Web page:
I went to Vancouver Island to catch a top view of Victoria from Mt Tomlie and high tea at the Empress Hotel; catching sight of Mayne and Galliano Islands from the ferry on the way back.

My cousin Glen now lived in Calgary so I went to visit him. It was the middle of winter and the coldest weather I have ever experienced of 40 degrees Celsius below zero. It was so cold that Glen’s house had ice cycles on it and he had to plug his car into electricity to keep the engine from freezing.

We went to the Calgary tower to get a view of the city and to the half frozen Bow River in Princes Island Park. We played snooker at the Heritage Park Historical Village and went to a bar that had real cowboys line dancing.

Glen’s job was as a pilot for freight planes. So he took me to Saskatoon, Saskatchewan to see the Delta Bessborough Hotel and experience what it was like for my nose to freeze. We also flew to Edmonton to see Parliament House and visit the famous indoor water park at West Edmonton Mall.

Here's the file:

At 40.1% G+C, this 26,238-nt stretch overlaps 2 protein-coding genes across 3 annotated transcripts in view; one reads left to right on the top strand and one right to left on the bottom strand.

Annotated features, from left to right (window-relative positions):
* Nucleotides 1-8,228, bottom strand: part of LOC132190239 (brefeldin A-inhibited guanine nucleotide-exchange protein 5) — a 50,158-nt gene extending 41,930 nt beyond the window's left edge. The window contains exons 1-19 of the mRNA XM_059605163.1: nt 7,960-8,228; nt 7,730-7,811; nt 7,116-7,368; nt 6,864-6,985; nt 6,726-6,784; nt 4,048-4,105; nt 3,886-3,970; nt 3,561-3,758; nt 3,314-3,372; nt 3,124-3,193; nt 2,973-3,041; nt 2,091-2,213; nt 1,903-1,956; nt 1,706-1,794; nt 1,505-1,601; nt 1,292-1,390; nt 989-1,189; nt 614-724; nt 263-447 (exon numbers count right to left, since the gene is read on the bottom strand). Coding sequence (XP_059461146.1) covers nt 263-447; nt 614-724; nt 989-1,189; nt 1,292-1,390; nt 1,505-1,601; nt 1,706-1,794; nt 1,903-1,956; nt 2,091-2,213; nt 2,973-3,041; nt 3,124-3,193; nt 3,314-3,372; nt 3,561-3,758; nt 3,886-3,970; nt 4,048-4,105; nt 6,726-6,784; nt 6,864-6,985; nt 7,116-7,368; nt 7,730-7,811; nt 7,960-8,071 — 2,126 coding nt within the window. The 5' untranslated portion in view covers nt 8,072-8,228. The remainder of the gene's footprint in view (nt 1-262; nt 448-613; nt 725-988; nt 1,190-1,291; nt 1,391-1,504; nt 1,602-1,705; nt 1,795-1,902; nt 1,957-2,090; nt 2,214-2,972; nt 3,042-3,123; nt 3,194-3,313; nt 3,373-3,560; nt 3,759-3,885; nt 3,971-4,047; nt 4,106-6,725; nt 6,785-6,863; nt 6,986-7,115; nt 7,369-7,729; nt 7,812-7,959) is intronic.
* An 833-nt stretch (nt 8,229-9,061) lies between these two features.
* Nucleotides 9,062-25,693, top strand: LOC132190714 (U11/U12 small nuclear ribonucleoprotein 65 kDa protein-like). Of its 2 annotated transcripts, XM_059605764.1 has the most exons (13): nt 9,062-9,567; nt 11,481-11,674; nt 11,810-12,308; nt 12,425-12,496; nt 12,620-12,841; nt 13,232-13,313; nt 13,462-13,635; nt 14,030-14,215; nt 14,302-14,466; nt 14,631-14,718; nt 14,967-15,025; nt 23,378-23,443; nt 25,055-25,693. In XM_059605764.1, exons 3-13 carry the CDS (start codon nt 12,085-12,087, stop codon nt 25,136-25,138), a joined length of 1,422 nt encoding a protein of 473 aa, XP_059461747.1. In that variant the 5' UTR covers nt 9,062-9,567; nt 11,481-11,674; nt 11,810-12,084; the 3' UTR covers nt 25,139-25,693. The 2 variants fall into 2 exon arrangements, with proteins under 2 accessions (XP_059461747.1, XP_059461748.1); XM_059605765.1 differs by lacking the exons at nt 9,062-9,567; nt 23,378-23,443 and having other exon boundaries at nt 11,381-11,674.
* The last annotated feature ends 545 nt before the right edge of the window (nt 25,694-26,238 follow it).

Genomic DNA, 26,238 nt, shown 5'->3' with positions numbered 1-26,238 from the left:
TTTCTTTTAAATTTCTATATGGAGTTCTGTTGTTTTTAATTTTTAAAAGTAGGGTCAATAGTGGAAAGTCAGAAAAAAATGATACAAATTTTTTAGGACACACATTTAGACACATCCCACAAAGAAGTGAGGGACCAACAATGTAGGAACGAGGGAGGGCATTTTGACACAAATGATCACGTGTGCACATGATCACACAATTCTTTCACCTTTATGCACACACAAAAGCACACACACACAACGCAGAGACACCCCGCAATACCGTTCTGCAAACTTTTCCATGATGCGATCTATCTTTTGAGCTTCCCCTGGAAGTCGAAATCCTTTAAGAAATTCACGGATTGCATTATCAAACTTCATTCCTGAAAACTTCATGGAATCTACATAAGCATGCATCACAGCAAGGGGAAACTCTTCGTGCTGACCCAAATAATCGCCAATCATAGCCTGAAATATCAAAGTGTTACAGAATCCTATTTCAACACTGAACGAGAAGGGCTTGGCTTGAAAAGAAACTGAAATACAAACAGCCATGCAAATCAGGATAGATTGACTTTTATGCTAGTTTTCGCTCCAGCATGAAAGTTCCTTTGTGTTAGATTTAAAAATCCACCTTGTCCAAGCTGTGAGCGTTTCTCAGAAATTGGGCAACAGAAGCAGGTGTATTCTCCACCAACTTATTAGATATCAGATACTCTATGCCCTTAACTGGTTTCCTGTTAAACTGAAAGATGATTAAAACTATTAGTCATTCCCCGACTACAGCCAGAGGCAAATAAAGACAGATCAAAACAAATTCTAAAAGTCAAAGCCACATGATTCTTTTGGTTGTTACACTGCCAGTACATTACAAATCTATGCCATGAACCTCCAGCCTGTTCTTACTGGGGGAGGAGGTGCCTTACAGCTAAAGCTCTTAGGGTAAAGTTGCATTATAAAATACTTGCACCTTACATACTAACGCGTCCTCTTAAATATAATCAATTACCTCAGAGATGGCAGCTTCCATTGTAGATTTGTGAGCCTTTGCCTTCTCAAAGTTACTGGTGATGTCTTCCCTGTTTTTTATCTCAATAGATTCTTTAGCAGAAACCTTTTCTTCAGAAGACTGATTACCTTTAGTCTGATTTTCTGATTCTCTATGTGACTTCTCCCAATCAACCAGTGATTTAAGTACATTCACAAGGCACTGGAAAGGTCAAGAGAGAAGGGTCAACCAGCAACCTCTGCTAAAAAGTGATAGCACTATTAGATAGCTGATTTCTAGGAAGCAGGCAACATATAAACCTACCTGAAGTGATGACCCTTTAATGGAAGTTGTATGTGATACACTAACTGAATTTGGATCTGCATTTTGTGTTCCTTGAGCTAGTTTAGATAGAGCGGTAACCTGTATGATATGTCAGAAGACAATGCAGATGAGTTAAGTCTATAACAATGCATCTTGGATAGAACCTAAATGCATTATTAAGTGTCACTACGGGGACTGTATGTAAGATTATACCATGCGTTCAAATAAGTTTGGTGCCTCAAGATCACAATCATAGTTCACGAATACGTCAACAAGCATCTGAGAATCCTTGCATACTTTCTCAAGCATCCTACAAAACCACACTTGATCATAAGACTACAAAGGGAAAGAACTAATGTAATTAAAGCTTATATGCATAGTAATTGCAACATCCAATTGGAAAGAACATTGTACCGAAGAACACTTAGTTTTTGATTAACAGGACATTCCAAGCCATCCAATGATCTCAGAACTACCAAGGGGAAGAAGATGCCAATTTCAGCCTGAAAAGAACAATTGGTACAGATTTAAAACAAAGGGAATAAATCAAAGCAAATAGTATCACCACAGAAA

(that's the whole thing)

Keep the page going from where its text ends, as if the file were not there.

Related posts: Canada, 1997-1998, Canada, 1997, Canada, 1990, Travel rememberings

Canada, 1997-1998

After my European adventures and spending Christmas in England, I decided to go back to Canada for New Year’s Eve.

I went to a big New Year’s Eve party in Vancouver with cousin Jay, his girlfriend Sarah, Geoff from the band and his girlfriend Celina. It was a lonely feeling having no one to kiss as midnight when everyone else was coupled up. I shook hands with a stranger instead- she must have been the only other single girl at the party!

It was snowing in Richmond, so we built a snowman in the backyard and went tobogganing at the school next door that had a big empty sports field- all very novel activities for an Aussie that didn’t grow up with snow. We visited the pretty local Buddhist temple and went back to Steveston.

Jay was training to be a hairdresser at the time, so I let him put in the only streak that has ever been in my hair. It was red and you could barely see it- just the way I like it.

In Vancouver, it was so cold that the dock at Stanley Park froze over. I went back to Vancouver Aquarium with Jay and Sarah and saw the killer whales. I also went to see the steam clock in Gastown again and saw the Chinese New Year show at the Plaza of Nations.

I wanted to get a tattoo, but didn’t know what to get that wasn’t cliché. So I went into downtown Vancouver to get my belly button pierced with my friend Jeanette who already had a tongue piercing. We went to a tattoo parlour which is meant to be better than a hairdresser. They didn’t use anaesthetic, just smelling salts, but it didn’t hurt as much as I thought it would, so that was ok.